Under Say Yes, need-based federal grants like Pell Grants are used first and Say Yes covers the gap. Since more upper-income kids that would receive little or no Pell Grants used scholarships in Guilford County than expected, the burden on the Say Yes scholarship fund was too high.
So Cleveland has capped scholarship amounts to $5,000 a year for any families making $75,000 or more.
Whether the public will be able to see how the Cleveland scholarship fund is doing over time remains to be seen.
Though The Plain Dealer requested the original fundraising and scholarship projections for Guilford County, Say Yes declined. Say Yes also declined to share projections during planning of the likely fundraising needs for Cleveland based on different eligibility rules.
The Plain Dealer also asked this week for the projected scholarship use and spending Say Yes is using here, now that it is launching. Though Say Yes, district, county, city and Cleveland Foundation officials were present for that request, they declined and left that decision to another planning committee.
The Cleveland school district already provides “wraparound” social services in a quarter of its schools which were targeted for major improvements a few years ago. Under Say Yes, all district schools will receive them – and more services too.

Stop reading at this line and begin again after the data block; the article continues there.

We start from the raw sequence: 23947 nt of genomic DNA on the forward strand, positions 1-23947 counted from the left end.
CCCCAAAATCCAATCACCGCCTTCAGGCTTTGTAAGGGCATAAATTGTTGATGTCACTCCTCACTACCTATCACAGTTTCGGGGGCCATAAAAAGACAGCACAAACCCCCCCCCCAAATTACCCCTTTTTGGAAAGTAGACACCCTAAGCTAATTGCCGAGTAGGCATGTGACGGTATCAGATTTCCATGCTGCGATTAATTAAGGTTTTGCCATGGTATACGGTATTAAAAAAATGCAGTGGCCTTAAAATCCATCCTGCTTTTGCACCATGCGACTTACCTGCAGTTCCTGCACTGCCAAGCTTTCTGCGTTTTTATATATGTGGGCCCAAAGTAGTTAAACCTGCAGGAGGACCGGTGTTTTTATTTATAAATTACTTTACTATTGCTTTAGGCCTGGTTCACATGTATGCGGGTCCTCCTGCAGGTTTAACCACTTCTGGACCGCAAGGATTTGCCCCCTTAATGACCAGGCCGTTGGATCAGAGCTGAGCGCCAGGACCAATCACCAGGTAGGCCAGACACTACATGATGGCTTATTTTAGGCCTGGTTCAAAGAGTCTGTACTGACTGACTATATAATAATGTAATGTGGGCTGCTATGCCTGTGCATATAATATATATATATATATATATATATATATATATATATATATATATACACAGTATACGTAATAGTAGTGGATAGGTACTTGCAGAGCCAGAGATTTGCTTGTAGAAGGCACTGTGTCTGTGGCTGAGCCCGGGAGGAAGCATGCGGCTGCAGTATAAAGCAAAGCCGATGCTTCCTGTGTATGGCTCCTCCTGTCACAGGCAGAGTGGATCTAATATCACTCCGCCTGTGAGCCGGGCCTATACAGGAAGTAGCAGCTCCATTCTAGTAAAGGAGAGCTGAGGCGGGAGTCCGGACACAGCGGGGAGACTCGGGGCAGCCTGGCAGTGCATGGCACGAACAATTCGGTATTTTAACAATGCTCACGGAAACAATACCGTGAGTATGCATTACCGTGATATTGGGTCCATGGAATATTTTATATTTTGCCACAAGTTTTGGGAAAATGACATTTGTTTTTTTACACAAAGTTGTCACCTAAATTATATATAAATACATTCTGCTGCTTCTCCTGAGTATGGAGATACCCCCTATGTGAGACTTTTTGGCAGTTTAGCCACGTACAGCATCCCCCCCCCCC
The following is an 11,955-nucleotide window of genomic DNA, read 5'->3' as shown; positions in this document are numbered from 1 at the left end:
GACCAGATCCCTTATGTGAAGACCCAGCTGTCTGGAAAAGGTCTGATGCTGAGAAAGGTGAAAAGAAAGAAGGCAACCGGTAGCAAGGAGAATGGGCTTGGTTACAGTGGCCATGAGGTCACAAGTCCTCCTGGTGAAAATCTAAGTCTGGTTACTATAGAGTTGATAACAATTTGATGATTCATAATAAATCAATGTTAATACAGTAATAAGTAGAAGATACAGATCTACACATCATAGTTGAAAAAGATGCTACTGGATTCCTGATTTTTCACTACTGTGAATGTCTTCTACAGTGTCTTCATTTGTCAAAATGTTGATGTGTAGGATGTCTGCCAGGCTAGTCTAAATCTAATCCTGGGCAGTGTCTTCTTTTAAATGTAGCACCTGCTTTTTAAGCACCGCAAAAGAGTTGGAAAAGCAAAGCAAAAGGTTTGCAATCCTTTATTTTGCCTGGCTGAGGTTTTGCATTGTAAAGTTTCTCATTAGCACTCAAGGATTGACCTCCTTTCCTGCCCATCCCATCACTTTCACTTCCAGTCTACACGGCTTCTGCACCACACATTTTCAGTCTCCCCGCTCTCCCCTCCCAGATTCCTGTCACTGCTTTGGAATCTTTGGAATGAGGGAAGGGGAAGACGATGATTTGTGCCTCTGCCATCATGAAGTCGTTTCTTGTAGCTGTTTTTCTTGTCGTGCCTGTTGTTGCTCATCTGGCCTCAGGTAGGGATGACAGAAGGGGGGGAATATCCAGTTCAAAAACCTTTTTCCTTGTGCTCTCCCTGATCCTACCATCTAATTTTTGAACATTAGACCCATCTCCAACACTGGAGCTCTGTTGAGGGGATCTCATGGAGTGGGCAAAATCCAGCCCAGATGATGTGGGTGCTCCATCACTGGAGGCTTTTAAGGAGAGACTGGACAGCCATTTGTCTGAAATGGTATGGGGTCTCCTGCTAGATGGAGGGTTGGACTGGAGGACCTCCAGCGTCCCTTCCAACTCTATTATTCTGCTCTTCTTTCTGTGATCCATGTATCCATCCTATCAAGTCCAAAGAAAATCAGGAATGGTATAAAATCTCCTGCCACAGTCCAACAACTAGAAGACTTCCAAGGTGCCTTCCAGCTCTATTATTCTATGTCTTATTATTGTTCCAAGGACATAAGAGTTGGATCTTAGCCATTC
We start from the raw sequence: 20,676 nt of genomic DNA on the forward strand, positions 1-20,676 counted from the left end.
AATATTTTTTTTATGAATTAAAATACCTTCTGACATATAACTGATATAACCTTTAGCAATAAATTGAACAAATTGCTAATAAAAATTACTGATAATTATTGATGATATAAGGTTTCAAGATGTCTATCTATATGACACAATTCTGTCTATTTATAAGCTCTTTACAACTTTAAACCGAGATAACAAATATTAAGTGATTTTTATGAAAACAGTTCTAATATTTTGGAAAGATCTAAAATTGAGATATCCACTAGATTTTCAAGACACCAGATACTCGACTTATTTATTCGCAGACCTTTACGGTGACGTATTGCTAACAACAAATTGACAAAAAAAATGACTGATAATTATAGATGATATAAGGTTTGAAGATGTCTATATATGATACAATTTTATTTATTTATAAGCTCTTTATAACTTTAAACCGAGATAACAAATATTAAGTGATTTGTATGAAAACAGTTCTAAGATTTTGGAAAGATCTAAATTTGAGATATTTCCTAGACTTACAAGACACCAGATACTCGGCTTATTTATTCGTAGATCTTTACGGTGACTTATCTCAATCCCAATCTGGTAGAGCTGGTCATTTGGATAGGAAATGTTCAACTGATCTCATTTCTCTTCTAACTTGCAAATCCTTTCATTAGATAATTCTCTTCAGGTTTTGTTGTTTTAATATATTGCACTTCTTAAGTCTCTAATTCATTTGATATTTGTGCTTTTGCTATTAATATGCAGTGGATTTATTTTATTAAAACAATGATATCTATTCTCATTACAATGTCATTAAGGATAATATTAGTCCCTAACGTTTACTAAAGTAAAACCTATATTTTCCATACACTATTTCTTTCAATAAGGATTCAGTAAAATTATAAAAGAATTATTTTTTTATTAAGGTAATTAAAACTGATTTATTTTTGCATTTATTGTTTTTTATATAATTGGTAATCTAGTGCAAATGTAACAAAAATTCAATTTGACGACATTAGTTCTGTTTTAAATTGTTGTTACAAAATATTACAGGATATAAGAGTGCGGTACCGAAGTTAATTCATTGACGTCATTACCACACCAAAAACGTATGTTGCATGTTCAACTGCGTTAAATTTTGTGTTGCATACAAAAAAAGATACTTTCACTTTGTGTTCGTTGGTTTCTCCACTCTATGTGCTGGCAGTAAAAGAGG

But don’t expect lots of new money to flow in to pay for these services, as many non-profits and other social services agencies had hoped at first.
Say Yes doesn’t pay for new services, nor does the scholarship fund. The program aims to have existing agencies and non-profits in the city better organize to target services to help students.
The only new money will cover the key part of providing these services - hiring social services coordinators known as “family support specialists” for every school in the district. Much like the “site coordinators” in place at wraparound schools now, they will organize summer school, after school, tutoring and family programs for the schools.
These coordinators will be paid by Cuyahoga County using federal child welfare grants, said Matt Carroll, the county’s interim director of health and human services.
This first step will be adding the family support specialists and basic services to schools over four years - 15% of schools this fall, 25% next fall, then 30% in years three and four.
Once those are in place at a school, officials will look at where to add much larger services like health and dental clinics.
Including charter schools